I quilted it on my home machine even though it's larger than I prefer to do for home-machine quilting (45x55). I tried to do large open quilting motifs, but had a very very hard time being smooth (see horrible stitches below).  I seem to do better quilting tightly in small areas on the home machine, but that wasn't very practical for this project.  

For the binding I chose a bright turquoise frog print that I've had for ever.  It's actually an old curtain I made over ten years ago that hung in our dorm living room during our senior year of college (remember Quintard ladies?).  I took down the curtain after we graduated and it's been living in my fabric stash ever since then.  Kelly, Sylvester, and Ed were actually the focus of this picture (not the silly curtain).  They were all dressed up in tuxedos ready to crash a Christmas party, but I cropped them out in case they didn't want to be plastered all over my quilt blog.  If I recollect correctly, getting ready for that party was way more fun than the party itself.  Anyhow, I'm glad I finally used part of the curtain for something.  I've always loved that fabric, and I have great memories of that year.

Back on topic, here's the final quilt;  it's inscribed "For my dear Animal Cracker, with all my love: Auntie Shannon, 2011."  I can't wait for this baby to arrive!

Animal Cracker, 44 x 52 Shannon Conley 2011 

What about you guys?  Any fun stories that go with fabric in your stash?  Any imminently arriving babies or quilts?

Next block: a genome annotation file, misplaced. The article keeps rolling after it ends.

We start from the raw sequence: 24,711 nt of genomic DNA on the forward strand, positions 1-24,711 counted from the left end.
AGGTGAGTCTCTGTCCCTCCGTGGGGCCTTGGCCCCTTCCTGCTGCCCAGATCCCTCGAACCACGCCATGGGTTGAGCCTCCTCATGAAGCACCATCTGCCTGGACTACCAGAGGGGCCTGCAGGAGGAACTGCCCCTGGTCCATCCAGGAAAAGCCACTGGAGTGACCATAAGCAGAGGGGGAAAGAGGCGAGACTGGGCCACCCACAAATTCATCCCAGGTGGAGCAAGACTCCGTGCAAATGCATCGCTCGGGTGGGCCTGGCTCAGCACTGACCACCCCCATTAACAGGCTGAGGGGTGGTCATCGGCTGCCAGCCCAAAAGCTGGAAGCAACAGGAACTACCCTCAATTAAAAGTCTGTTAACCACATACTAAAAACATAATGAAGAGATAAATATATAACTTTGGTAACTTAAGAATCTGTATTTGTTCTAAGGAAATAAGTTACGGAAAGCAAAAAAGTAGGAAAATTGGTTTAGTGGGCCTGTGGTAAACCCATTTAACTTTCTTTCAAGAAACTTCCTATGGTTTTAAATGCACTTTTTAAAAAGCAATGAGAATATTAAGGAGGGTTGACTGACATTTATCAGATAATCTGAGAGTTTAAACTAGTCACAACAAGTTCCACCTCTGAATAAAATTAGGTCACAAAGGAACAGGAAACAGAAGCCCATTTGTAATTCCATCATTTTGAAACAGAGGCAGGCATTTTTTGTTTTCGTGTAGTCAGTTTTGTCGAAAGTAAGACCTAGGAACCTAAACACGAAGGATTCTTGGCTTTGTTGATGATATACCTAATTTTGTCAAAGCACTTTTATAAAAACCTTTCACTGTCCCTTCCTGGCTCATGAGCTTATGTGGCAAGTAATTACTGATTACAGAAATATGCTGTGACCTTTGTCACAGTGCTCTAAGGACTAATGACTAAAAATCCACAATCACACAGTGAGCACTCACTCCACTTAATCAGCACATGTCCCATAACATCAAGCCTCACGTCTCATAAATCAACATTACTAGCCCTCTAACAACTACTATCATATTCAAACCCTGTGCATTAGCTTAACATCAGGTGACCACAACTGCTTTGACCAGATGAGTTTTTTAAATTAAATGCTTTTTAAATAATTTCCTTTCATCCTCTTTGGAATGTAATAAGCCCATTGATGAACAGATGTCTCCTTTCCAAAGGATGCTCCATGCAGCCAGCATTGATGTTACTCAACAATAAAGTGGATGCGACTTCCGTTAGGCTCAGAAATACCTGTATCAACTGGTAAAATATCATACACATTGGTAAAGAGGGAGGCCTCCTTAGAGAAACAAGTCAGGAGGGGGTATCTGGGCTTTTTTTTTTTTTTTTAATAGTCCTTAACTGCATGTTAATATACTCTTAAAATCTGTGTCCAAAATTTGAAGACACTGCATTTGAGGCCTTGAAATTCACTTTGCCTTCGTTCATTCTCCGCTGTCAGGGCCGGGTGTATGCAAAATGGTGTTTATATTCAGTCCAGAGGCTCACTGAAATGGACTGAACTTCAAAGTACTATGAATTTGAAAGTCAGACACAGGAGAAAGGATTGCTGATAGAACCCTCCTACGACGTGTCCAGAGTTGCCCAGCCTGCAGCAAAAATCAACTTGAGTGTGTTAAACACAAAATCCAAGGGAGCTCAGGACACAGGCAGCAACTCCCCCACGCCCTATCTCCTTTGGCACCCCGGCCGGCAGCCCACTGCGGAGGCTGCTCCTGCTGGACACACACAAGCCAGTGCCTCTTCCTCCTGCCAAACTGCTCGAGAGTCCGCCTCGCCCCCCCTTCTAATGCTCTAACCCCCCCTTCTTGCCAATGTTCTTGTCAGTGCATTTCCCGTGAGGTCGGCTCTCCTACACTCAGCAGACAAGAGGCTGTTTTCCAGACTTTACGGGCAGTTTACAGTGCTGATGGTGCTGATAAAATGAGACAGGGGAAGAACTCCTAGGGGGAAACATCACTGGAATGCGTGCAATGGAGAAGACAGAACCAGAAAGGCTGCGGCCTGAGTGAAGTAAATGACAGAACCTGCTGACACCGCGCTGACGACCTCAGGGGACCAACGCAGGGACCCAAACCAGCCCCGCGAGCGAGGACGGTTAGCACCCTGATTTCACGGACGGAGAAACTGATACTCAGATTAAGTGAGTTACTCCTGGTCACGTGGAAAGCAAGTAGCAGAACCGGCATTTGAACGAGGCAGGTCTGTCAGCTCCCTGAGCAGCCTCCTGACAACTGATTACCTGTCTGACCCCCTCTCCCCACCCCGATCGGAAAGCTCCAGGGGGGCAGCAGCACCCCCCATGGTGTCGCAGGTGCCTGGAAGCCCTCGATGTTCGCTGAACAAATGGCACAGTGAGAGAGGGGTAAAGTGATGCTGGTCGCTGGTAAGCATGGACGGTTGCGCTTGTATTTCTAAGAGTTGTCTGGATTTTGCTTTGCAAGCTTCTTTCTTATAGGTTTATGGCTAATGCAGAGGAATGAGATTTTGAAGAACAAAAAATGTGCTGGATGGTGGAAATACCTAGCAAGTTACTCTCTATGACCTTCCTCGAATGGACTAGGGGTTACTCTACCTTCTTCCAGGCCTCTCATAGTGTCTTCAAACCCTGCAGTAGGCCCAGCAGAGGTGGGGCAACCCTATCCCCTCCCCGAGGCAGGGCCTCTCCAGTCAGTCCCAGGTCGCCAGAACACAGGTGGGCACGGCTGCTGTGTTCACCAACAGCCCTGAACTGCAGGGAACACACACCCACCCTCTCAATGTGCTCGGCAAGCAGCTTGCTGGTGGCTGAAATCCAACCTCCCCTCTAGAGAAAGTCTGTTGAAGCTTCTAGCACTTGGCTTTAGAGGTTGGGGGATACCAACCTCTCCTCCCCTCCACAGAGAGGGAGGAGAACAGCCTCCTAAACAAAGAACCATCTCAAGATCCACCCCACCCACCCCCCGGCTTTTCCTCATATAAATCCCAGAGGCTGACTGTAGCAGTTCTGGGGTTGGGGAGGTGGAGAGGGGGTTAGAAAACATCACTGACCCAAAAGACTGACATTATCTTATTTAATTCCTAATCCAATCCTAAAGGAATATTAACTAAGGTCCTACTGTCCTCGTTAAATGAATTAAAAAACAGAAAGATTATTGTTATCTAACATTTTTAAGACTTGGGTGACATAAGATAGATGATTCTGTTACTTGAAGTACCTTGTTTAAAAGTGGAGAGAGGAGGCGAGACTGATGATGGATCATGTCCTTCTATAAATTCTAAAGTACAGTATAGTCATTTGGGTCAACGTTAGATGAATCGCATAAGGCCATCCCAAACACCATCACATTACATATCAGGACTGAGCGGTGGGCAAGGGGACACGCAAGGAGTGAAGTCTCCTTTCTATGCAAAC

Friday, October 14, 2011

Paint Chip Scratch Pads

I used to always carry a small notebook in my purse, but I've never been much of a note taker so I mainly used it  for making notes of appointments, phone numbers, things-to-do etc.  Since I got my iphone though, I've used it for all those purposes so stopped carrying around a notebook.  A few times recently however, I've needed something to write on.  I'm ashamed to say I've ripped off the back cover of my checkbook and even used some of the carbons off the backs of old checks.  So I decided I needed something on which to jot the quick note or to use to wrap my gum.  I didn't want anything as bulky as a notebook, so when I saw this five-minute idea I jumped on it.  Mine are not quite as nice as hers, but the same basic idea.  I cut up a bunch of paper from the recycling bin at work (mostly used printer paper) and stapled it inside a paint chip.  The card stock of the paint chip prevents the whole thing from coming apart or getting all grimy, and now my checkbooks are safe!

And, by the way, I'd love to paint some wall in my house that deep dark purple.  Actually, I'd love any of the saturated "end-of-the-card" colors.  Alas, all my walls are white, but I  have plenty of bright art hanging so it's all ok.

Wednesday, October 12, 2011

Works In Progress: S is for Basting and Quilting!

I worked some on my big S Quilt over the weekend, and thought I'd show a little of my progress.  As of the last post, I'd just used water-soluble thread to sew in some faux-trapunto, and before layering the main batting and backing, I did some quilting over these regions.  I wanted them to have some stitching, but I didn't want to completely flatten out the trapunto.  We'll see how it looks in the end.  The main region in which I used the faux-trapunto was the dragon.  Here's what he looks like with some scales and feathers quilted in.  Ignore the ugly white stitching around the dragon, that's the water-soluble thread that will go away once I wash it.